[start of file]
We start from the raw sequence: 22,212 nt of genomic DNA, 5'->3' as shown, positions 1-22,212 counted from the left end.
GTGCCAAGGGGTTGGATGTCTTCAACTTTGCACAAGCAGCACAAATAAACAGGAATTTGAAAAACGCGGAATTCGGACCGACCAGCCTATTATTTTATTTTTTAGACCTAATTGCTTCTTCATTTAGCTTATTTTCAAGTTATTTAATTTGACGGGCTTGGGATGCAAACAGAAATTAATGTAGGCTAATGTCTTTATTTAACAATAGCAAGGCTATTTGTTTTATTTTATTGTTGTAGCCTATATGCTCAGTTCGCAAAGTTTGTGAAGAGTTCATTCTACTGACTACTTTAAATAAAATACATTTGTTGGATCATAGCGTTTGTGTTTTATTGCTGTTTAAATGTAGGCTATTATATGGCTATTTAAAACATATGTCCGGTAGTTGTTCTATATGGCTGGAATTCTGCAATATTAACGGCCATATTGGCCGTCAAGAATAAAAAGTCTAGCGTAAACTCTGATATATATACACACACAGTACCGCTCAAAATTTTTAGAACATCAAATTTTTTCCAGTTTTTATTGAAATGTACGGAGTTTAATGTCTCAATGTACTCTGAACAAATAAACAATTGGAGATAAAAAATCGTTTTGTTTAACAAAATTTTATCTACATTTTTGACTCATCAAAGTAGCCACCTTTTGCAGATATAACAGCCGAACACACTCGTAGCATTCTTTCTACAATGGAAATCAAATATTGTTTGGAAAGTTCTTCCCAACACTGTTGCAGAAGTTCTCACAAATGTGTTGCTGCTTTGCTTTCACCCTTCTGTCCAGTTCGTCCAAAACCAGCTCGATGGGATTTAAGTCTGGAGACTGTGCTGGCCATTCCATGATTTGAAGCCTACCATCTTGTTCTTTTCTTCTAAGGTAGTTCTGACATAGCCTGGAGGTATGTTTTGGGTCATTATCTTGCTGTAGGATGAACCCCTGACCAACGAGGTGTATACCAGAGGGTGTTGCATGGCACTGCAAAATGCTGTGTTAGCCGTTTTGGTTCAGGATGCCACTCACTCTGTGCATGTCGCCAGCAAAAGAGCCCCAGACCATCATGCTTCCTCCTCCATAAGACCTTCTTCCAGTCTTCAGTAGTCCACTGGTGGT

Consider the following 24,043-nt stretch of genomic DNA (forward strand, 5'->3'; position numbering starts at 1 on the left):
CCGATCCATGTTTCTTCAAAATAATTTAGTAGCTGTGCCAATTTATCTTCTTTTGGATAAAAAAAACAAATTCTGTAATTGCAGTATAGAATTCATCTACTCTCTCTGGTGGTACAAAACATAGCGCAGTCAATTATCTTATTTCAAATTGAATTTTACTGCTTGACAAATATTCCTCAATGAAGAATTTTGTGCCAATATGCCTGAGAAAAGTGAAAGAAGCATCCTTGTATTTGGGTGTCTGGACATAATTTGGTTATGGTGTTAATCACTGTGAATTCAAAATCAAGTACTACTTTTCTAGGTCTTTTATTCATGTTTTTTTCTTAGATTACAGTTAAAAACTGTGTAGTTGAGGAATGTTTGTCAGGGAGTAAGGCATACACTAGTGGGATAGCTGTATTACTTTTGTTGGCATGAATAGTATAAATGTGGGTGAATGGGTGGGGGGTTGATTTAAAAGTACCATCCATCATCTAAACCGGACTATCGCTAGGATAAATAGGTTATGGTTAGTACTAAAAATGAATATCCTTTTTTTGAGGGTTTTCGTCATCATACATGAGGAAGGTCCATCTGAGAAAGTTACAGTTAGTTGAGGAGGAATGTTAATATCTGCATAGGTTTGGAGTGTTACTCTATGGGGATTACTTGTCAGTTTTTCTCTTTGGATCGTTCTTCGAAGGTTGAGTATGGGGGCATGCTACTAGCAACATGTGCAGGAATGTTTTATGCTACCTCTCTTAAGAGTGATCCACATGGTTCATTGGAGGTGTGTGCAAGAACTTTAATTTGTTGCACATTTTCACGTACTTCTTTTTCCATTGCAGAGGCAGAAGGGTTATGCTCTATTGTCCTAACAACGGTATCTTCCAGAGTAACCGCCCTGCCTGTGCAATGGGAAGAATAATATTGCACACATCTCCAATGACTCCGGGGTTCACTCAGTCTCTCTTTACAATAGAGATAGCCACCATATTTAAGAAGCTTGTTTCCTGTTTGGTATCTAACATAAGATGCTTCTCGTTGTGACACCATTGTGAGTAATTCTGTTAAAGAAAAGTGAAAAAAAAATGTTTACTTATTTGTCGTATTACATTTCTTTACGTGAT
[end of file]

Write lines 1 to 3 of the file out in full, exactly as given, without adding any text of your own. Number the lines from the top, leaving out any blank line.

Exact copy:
We start from the raw sequence: 22,212 nt of genomic DNA, 5'->3' as shown, positions 1-22,212 counted from the left end.
GTGCCAAGGGGTTGGATGTCTTCAACTTTGCACAAGCAGCACAAATAAACAGGAATTTGAAAAACGCGGAATTCGGACCGACCAGCCTATTATTTTATTTTTTAGACCTAATTGCTTCTTCATTTAGCTTATTTTCAAGTTATTTAATTTGACGGGCTTGGGATGCAAACAGAAATTAATGTAGGCTAATGTCTTTATTTAACAATAGCAAGGCTATTTGTTTTATTTTATTGTTGTAGCCTATATGCTCAGTTCGCAAAGTTTGTGAAGAGTTCATTCTACTGACTACTTTAAATAAAATACATTTGTTGGATCATAGCGTTTGTGTTTTATTGCTGTTTAAATGTAGGCTATTATATGGCTATTTAAAACATATGTCCGGTAGTTGTTCTATATGGCTGGAATTCTGCAATATTAACGGCCATATTGGCCGTCAAGAATAAAAAGTCTAGCGTAAACTCTGATATATATACACACACAGTACCGCTCAAAATTTTTAGAACATCAAATTTTTTCCAGTTTTTATTGAAATGTACGGAGTTTAATGTCTCAATGTACTCTGAACAAATAAACAATTGGAGATAAAAAATCGTTTTGTTTAACAAAATTTTATCTACATTTTTGACTCATCAAAGTAGCCACCTTTTGCAGATATAACAGCCGAACACACTCGTAGCATTCTTTCTACAATGGAAATCAAATATTGTTTGGAAAGTTCTTCCCAACACTGTTGCAGAAGTTCTCACAAATGTGTTGCTGCTTTGCTTTCACCCTTCTGTCCAGTTCGTCCAAAACCAGCTCGATGGGATTTAAGTCTGGAGACTGTGCTGGCCATTCCATGATTTGAAGCCTACCATCTTGTTCTTTTCTTCTAAGGTAGTTCTGACATAGCCTGGAGGTATGTTTTGGGTCATTATCTTGCTGTAGGATGAACCCCTGACCAACGAGGTGTATACCAGAGGGTGTTGCATGGCACTGCAAAATGCTGTGTTAGCCGTTTTGGTTCAGGATGCCACTCACTCTGTGCATGTCGCCAGCAAAAGAGCCCCAGACCATCATGCTTCCTCCTCCATAAGACCTTCTTCCAGTCTTCAGTAGTCCACTGGTGGT

Consider the following 24,043-nt stretch of genomic DNA (forward strand, 5'->3'; position numbering starts at 1 on the left):